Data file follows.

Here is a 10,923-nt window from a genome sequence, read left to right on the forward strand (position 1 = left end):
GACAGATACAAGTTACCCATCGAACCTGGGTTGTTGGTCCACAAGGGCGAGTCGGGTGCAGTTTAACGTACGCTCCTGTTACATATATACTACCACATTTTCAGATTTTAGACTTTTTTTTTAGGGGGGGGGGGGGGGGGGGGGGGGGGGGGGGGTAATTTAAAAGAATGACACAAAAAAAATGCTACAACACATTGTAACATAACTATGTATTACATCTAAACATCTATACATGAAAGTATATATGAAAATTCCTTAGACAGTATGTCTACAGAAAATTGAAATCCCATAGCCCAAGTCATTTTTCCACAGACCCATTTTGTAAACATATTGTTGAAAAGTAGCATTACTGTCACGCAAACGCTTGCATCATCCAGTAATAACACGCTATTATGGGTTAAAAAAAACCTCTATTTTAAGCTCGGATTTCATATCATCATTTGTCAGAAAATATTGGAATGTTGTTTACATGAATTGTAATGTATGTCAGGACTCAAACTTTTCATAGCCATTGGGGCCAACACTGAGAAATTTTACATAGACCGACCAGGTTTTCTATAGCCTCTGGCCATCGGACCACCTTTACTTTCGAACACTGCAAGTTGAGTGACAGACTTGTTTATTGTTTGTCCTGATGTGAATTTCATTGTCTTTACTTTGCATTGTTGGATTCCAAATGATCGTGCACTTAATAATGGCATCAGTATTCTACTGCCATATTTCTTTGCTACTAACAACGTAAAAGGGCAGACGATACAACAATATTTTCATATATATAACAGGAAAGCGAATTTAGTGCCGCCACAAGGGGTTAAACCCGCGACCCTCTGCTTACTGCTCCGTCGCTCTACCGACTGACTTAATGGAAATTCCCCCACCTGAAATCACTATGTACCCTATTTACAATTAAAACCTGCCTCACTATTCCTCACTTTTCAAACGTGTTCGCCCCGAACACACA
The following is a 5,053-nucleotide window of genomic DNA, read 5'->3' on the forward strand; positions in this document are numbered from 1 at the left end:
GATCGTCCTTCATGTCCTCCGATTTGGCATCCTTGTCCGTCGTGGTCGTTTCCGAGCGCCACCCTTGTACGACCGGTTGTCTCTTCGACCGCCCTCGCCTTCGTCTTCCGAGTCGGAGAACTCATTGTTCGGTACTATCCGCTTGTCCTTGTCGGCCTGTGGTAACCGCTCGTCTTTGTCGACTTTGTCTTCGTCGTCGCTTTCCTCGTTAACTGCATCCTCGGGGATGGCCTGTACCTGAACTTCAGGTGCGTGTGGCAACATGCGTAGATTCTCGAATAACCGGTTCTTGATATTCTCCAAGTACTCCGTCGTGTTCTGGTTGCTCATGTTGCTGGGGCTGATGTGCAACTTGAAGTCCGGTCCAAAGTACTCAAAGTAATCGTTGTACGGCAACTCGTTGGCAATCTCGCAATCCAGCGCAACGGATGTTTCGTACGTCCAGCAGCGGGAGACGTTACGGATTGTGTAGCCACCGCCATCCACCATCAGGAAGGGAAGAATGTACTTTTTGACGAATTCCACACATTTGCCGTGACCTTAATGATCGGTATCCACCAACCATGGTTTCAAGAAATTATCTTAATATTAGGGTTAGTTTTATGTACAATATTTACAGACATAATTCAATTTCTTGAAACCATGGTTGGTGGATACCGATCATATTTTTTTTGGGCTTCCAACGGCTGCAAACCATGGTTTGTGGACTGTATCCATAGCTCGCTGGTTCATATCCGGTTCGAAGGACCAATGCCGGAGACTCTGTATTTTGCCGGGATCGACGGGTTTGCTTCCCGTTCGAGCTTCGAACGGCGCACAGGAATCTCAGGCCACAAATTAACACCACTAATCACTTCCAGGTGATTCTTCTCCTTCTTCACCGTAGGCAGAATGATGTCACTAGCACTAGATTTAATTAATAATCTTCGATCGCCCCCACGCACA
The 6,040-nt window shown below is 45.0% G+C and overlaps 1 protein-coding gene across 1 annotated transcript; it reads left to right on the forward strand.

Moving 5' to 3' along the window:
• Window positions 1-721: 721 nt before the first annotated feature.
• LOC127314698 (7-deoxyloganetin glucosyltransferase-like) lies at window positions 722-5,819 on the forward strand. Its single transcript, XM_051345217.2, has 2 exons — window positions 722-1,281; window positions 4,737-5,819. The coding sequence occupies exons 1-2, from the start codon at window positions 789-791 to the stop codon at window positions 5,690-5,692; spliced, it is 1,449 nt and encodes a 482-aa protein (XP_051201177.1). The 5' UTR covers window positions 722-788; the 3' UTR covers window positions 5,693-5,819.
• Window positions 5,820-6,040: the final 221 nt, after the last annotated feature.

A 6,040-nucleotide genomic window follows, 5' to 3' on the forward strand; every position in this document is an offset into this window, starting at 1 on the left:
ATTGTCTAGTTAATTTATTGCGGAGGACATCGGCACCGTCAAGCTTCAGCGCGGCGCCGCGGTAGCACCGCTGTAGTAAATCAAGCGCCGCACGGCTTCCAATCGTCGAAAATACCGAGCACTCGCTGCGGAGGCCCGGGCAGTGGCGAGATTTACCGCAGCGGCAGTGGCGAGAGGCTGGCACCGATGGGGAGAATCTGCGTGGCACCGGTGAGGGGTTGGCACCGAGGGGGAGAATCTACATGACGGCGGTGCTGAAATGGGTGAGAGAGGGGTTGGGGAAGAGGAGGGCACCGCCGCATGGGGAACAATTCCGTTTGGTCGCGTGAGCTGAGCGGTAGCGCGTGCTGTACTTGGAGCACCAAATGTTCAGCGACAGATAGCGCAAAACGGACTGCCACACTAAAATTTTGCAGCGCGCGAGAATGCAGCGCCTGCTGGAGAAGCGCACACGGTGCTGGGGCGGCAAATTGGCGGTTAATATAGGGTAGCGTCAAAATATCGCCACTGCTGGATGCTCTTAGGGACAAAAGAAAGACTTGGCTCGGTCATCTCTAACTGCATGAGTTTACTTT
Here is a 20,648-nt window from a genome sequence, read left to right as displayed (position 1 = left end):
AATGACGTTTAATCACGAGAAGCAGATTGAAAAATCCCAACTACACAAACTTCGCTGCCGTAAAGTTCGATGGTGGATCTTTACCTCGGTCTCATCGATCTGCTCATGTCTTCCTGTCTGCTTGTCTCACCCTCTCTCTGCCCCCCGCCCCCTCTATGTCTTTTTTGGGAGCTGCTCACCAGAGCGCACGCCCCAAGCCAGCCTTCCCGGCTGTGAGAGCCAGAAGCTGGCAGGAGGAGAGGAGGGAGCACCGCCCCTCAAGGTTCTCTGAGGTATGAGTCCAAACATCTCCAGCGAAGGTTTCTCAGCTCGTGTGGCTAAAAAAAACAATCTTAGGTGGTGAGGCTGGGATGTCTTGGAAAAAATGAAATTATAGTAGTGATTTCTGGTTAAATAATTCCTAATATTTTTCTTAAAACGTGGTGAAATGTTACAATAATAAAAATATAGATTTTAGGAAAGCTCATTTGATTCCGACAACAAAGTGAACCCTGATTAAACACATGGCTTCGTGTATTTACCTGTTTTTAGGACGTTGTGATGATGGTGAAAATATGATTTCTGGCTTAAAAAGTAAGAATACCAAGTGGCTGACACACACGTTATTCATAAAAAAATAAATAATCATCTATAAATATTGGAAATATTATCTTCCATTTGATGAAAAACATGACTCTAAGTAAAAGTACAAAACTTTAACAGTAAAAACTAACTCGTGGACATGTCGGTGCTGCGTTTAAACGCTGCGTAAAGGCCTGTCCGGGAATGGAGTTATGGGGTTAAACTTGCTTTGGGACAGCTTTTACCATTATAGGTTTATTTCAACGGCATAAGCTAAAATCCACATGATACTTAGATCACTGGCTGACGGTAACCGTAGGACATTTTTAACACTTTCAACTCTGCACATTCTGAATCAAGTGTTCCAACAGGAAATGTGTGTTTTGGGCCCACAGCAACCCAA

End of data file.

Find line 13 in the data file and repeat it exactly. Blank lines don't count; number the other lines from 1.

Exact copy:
AATGACGTTTAATCACGAGAAGCAGATTGAAAAATCCCAACTACACAAACTTCGCTGCCGTAAAGTTCGATGGTGGATCTTTACCTCGGTCTCATCGATCTGCTCATGTCTTCCTGTCTGCTTGTCTCACCCTCTCTCTGCCCCCCGCCCCCTCTATGTCTTTTTTGGGAGCTGCTCACCAGAGCGCACGCCCCAAGCCAGCCTTCCCGGCTGTGAGAGCCAGAAGCTGGCAGGAGGAGAGGAGGGAGCACCGCCCCTCAAGGTTCTCTGAGGTATGAGTCCAAACATCTCCAGCGAAGGTTTCTCAGCTCGTGTGGCTAAAAAAAACAATCTTAGGTGGTGAGGCTGGGATGTCTTGGAAAAAATGAAATTATAGTAGTGATTTCTGGTTAAATAATTCCTAATATTTTTCTTAAAACGTGGTGAAATGTTACAATAATAAAAATATAGATTTTAGGAAAGCTCATTTGATTCCGACAACAAAGTGAACCCTGATTAAACACATGGCTTCGTGTATTTACCTGTTTTTAGGACGTTGTGATGATGGTGAAAATATGATTTCTGGCTTAAAAAGTAAGAATACCAAGTGGCTGACACACACGTTATTCATAAAAAAATAAATAATCATCTATAAATATTGGAAATATTATCTTCCATTTGATGAAAAACATGACTCTAAGTAAAAGTACAAAACTTTAACAGTAAAAACTAACTCGTGGACATGTCGGTGCTGCGTTTAAACGCTGCGTAAAGGCCTGTCCGGGAATGGAGTTATGGGGTTAAACTTGCTTTGGGACAGCTTTTACCATTATAGGTTTATTTCAACGGCATAAGCTAAAATCCACATGATACTTAGATCACTGGCTGACGGTAACCGTAGGACATTTTTAACACTTTCAACTCTGCACATTCTGAATCAAGTGTTCCAACAGGAAATGTGTGTTTTGGGCCCACAGCAACCCAA